My daughter, who knows far more about current television than I ever will, explained it all to me.
“Things are shitty,” she said. “The politics are shitty. The economy is shitty. You can’t even lie about it anymore.”
Did she really believe this?
Yeah, she did.
“Shitty,” I wrote on my pad, a useful note for further TV pitches.
Later, I felt like weeping. It was no fun to hear my own daughter characterize her world in such a dystopic fashion. What do you do to help someone you love in such a situation? It was time for the voice of experience to step forward. It was time for Wisdom, the font of accumulated knowledge, the voice of experience. In this I cannot say I stepped to the plate. The future was the best I had to offer. That was the extent of my wisdom: Wait. It will seem better in the morning.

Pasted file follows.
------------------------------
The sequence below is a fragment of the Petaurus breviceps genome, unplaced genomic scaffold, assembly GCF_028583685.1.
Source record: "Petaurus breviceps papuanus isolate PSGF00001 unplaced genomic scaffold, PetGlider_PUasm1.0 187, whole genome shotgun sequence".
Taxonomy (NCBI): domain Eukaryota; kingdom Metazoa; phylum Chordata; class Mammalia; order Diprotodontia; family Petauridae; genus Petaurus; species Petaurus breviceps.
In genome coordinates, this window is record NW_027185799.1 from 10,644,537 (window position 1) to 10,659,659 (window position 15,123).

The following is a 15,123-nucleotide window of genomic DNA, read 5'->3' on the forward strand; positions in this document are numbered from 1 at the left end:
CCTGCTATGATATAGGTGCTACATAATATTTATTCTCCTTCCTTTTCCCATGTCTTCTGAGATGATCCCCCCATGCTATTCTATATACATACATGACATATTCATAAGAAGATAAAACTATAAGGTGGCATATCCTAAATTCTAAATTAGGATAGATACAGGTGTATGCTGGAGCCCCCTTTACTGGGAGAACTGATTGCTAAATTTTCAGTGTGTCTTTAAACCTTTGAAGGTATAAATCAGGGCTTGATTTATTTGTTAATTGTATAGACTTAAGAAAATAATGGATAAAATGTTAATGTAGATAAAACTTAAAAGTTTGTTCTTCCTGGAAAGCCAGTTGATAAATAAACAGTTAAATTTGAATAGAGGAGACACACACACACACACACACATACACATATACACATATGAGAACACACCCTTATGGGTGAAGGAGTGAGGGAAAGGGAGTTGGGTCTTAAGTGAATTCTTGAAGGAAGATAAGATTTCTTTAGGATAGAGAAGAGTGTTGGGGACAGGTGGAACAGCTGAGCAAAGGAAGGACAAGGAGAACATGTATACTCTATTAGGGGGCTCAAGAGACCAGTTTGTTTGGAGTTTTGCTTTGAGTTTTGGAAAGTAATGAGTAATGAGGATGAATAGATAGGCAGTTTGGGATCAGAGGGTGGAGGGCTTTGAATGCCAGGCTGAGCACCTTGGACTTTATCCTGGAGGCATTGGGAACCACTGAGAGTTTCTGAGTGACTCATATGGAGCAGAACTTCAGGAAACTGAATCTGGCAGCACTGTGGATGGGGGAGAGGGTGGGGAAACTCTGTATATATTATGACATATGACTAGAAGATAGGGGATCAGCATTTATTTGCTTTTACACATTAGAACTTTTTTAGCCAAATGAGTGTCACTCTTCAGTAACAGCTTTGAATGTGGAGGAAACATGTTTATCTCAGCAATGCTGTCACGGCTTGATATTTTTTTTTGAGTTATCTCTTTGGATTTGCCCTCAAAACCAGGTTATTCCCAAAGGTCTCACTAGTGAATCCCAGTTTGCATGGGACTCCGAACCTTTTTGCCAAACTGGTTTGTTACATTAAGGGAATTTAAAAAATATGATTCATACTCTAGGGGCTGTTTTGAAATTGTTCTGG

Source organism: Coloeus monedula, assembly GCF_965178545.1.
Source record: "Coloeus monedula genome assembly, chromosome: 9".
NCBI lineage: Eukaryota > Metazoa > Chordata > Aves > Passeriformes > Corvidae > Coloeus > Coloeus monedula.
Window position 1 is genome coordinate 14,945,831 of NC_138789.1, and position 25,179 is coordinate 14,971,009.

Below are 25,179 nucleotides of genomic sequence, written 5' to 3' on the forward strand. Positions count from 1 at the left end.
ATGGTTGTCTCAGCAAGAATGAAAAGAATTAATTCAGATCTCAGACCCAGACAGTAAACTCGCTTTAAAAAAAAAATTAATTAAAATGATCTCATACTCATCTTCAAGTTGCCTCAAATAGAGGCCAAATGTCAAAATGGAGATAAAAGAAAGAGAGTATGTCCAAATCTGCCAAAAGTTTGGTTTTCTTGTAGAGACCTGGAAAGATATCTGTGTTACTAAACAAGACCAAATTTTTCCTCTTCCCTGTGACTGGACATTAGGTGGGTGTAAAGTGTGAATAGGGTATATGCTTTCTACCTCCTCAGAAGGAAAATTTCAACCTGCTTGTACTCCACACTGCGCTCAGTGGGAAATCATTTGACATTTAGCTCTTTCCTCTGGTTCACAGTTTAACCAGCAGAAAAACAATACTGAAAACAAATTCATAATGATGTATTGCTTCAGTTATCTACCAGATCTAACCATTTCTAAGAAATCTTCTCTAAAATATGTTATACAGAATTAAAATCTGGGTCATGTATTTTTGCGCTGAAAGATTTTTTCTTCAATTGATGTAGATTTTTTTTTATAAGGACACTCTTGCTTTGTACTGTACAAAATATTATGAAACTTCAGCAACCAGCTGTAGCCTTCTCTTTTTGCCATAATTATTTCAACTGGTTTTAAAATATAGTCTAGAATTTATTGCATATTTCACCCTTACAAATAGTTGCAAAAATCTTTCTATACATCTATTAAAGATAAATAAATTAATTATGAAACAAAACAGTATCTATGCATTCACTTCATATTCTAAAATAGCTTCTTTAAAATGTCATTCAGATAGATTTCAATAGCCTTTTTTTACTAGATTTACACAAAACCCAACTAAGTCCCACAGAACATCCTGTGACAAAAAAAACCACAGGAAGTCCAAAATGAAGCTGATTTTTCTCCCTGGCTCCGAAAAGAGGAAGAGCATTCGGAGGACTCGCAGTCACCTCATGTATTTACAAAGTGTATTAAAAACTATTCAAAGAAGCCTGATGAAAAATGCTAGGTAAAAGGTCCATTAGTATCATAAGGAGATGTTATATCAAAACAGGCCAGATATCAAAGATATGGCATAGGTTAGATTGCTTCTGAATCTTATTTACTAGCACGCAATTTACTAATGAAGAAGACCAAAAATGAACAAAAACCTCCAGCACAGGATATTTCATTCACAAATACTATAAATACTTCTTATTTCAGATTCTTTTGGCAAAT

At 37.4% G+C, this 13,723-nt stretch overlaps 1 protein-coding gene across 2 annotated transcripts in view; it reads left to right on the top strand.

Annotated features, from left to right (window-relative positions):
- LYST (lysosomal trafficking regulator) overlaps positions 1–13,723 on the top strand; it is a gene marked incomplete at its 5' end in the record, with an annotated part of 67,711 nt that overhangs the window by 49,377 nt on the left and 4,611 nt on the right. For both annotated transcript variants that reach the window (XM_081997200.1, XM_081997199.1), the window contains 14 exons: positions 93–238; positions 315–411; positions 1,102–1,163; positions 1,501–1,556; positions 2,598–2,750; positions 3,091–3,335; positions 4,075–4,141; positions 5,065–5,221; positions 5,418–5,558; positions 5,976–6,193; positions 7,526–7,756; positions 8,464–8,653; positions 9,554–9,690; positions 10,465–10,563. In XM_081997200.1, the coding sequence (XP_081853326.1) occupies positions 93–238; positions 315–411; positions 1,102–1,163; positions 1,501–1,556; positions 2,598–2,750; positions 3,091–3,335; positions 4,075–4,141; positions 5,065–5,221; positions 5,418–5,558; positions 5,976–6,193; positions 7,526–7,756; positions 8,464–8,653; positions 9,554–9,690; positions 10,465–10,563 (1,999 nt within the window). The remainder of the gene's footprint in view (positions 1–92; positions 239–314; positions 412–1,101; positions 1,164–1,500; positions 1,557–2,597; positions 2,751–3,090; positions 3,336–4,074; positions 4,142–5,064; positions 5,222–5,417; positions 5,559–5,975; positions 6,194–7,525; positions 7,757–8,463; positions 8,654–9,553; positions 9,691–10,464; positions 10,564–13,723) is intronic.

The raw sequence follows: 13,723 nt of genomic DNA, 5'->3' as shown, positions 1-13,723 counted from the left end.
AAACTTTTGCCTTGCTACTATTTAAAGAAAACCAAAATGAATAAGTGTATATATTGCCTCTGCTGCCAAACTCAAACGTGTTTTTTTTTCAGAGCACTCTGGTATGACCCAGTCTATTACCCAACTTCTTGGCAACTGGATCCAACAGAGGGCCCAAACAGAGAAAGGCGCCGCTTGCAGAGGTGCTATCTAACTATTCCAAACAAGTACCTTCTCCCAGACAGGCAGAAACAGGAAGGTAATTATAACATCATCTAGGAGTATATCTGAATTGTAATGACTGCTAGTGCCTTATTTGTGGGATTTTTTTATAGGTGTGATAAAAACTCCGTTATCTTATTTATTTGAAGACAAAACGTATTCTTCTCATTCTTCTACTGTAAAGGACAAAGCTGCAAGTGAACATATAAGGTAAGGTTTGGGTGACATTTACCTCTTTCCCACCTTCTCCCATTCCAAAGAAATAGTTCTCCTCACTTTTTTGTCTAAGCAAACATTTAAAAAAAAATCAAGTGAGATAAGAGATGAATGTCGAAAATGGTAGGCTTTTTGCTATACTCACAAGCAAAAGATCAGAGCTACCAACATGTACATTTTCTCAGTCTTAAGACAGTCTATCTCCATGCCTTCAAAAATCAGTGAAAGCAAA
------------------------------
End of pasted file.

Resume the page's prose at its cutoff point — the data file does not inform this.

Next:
A few months later, she informed us she would be moving out. It wouldn’t be easy because she is easily made homesick, but for the present time she regarded Chicago as a better place to be than Brooklyn. Sure, it won’t be New York, city of the collective soul, but you could get a share for $350. Life is full of passages, and it was time to move on.
As a very young man, fancying myself a budding filmmaker of rare potential, I thought I had all the time in the world. Orson Welles didn’t make Citizen Kane until he was 25. I hadn’t even turned 20. Today, I note that Robert Bresson directed L’Argent when he was 82, which gives me a whole decade and a half to work up to it, provided I learn French in the meantime. This is one more game I play on the approach to 66 (the number of a once-endless highway, you may recall, that used to wind from Oklahoma City, oh so pretty, on through Flagstaff, Arizona, and don’t forget Winona, except it doesn’t anymore).